You might not guess it from the rickety bicycles and ancient pickup trucks parked on the main street, but Puerto Jiménez is the largest town on the Osa Peninsula and the main gateway to the Osa Peninsula and Corcovado National Park. This one-iguana town has a certain frontier charm, with an interesting, funky edge provided by eco-lodge owners and backpacking nature lovers. A bay-side promenade has added a touch of civility, with benches where you can sit and admire the gulf views. At night, elegant street lamps light your way to the restaurants along the waterfront.

This is the last civilized outpost on the peninsula. Heading south, you fall off the grid. That means no public electricity or telephones. So make your phone calls, send your email, get cash, and stock up on supplies here. Be prepared for the humidity and mosquitoes—Puerto Jiménez has plenty of both.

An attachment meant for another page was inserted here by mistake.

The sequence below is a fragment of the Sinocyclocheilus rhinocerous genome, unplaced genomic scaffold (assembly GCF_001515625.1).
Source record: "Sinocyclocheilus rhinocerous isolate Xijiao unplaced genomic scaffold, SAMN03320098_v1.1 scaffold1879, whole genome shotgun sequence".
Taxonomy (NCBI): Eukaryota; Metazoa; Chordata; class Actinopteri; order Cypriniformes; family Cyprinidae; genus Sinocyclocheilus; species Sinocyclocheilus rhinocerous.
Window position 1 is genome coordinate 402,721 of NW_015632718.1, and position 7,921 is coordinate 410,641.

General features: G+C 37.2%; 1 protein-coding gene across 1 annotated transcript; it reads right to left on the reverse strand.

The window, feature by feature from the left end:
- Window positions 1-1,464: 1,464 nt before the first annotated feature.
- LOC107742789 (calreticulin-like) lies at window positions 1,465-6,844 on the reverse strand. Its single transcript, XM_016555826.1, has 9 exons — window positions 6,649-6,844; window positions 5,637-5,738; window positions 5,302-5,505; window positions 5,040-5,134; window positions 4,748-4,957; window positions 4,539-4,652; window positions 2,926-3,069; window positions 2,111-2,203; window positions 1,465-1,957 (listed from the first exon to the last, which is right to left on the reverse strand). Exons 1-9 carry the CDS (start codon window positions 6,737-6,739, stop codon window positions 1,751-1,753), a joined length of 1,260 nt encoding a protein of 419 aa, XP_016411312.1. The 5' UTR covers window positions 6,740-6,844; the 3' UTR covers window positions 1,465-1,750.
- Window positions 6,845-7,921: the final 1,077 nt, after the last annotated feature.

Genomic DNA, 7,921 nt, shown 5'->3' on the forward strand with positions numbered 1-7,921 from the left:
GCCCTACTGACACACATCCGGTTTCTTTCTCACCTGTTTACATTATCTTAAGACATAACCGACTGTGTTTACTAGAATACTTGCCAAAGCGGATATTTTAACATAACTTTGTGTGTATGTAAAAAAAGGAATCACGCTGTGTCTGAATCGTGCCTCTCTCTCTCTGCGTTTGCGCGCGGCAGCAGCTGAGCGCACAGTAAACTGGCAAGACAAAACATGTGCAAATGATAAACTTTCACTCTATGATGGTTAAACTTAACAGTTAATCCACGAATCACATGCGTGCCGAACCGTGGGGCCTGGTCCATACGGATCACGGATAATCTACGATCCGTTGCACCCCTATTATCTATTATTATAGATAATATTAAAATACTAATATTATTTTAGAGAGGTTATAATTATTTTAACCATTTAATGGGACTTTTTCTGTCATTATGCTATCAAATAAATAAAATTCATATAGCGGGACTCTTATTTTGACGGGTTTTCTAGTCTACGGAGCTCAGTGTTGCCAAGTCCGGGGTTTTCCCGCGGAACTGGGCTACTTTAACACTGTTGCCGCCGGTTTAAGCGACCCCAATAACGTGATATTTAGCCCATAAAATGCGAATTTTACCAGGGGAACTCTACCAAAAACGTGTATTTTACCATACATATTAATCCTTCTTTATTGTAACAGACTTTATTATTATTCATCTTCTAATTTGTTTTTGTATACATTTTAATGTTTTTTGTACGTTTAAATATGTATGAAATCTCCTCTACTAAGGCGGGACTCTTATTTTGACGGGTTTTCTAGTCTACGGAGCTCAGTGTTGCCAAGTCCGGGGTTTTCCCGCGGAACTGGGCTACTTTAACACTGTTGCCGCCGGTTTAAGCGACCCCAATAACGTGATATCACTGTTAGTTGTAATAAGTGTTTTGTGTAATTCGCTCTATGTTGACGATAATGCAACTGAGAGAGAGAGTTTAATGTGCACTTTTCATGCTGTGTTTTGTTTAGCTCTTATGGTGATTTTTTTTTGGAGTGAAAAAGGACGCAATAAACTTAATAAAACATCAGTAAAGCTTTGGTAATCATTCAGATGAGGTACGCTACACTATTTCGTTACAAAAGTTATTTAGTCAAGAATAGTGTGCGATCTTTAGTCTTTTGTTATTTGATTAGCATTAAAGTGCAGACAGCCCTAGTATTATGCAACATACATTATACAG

If you need a refreshing dip, head southeast of the airport to Playa Platanares, where there is a long stretch of beach with swimmable, warm water. At low tide, you can also walk out onto a narrow, pebbly beach beside the town dock.

The main reason to come to Puerto Jiménez is to spend a night before or after visiting Corcovado National Park since the town has the best access to the park’s two main trailheads and an airstrip with flights from San José. It’s also the base for the colectivo (public transport via pickup truck) to Carate.


The crown jewel of the country’s national park system, Corcovado is the ultimate in off-the-grid adventure. The only way to see it is on foot, with a certified naturalist guide to interpret the incredible biodiversity that has made this park the most rewarding and challenging natural experience in the country.